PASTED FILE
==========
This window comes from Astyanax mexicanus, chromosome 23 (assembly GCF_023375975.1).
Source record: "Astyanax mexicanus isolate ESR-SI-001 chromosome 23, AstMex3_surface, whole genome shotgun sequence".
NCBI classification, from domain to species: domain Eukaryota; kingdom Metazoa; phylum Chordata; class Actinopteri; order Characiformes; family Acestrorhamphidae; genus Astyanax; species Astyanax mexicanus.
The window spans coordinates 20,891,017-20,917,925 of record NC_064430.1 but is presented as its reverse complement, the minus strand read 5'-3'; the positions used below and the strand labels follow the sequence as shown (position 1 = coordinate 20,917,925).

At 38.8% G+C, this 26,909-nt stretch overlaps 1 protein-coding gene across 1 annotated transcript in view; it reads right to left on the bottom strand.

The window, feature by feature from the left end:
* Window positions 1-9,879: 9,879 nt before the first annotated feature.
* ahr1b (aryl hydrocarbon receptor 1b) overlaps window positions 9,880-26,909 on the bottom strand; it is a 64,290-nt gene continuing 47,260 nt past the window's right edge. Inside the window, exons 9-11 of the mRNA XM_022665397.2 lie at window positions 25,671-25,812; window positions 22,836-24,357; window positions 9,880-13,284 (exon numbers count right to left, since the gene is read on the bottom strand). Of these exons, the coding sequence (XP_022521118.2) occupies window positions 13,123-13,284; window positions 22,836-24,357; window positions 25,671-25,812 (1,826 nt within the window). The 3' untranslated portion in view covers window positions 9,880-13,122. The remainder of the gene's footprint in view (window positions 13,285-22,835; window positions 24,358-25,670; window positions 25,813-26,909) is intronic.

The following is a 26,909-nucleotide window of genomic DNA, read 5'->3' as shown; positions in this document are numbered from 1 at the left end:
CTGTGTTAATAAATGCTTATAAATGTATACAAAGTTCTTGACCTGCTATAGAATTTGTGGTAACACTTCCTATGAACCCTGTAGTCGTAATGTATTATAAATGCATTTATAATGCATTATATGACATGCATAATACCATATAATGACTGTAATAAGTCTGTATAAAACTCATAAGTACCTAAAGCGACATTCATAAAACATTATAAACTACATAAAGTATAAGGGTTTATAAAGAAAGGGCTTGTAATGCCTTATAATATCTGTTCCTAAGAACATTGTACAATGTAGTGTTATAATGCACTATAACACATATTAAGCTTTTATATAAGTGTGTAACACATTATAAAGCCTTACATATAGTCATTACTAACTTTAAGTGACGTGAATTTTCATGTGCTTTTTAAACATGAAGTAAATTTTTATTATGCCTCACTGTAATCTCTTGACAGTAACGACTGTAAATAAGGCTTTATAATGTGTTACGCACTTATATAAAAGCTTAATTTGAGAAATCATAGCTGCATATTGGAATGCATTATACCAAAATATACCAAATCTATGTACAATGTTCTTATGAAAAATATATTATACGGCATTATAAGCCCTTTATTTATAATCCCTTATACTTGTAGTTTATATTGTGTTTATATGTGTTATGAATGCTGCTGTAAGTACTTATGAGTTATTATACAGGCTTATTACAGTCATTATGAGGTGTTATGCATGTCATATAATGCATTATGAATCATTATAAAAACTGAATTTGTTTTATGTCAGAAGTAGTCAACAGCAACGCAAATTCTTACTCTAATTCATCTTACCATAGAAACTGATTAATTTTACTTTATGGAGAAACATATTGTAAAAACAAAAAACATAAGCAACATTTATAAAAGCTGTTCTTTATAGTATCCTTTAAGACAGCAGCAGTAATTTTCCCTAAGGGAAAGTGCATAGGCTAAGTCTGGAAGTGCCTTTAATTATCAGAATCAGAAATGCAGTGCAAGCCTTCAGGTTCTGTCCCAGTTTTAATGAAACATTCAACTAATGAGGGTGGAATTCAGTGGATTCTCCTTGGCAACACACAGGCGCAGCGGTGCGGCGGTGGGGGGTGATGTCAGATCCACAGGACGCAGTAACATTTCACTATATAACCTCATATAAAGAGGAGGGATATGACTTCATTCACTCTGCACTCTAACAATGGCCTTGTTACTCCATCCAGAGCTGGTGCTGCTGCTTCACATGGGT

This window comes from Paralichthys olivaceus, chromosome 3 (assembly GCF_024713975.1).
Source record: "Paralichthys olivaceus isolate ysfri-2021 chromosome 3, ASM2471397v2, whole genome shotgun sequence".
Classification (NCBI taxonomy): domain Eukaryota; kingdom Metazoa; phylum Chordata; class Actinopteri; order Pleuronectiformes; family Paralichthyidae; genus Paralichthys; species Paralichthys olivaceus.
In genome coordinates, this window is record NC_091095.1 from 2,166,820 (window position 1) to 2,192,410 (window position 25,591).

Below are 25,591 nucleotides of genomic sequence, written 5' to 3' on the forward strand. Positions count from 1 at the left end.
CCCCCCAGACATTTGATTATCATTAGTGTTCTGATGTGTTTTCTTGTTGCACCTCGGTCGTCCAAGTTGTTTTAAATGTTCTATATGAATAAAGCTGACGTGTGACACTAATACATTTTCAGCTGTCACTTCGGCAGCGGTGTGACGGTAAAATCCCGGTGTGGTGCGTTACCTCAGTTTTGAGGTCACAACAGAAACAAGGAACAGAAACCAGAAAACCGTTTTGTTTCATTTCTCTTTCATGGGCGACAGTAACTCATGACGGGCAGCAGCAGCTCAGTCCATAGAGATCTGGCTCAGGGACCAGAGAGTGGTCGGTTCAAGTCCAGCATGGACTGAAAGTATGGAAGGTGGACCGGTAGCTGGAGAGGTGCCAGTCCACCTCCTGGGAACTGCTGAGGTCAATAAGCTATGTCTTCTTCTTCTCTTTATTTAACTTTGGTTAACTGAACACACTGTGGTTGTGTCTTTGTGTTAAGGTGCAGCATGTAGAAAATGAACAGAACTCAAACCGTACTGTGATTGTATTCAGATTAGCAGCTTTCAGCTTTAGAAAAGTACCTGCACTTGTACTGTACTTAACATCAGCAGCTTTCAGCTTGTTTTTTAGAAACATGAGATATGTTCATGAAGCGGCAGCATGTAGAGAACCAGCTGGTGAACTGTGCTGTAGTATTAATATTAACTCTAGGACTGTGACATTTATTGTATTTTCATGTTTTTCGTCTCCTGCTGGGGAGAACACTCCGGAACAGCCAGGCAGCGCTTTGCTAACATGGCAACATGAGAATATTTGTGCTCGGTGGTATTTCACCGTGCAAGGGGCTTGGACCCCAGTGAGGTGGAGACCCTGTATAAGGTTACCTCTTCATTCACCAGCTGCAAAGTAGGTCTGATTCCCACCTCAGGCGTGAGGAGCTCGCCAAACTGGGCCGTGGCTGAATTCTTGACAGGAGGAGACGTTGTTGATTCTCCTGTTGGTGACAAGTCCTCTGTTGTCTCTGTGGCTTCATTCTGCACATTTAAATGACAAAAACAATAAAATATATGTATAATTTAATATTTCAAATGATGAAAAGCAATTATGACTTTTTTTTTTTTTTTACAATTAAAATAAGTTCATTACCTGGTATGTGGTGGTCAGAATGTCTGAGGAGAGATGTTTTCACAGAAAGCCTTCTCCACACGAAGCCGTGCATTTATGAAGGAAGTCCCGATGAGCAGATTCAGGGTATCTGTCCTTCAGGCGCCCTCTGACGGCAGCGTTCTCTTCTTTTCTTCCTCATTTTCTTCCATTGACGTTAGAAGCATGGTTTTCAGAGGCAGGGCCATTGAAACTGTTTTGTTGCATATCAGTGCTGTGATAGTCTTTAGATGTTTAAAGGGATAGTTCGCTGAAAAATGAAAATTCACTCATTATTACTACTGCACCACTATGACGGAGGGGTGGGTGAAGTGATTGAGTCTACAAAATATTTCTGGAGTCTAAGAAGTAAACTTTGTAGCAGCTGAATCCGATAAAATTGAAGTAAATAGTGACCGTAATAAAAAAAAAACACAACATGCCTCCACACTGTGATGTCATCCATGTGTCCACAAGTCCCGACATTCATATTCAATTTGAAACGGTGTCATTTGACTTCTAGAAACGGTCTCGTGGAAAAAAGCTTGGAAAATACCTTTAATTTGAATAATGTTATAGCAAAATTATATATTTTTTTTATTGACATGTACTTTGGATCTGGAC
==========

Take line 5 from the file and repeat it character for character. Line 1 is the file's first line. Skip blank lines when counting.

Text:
At 38.8% G+C, this 26,909-nt stretch overlaps 1 protein-coding gene across 1 annotated transcript in view; it reads right to left on the bottom strand.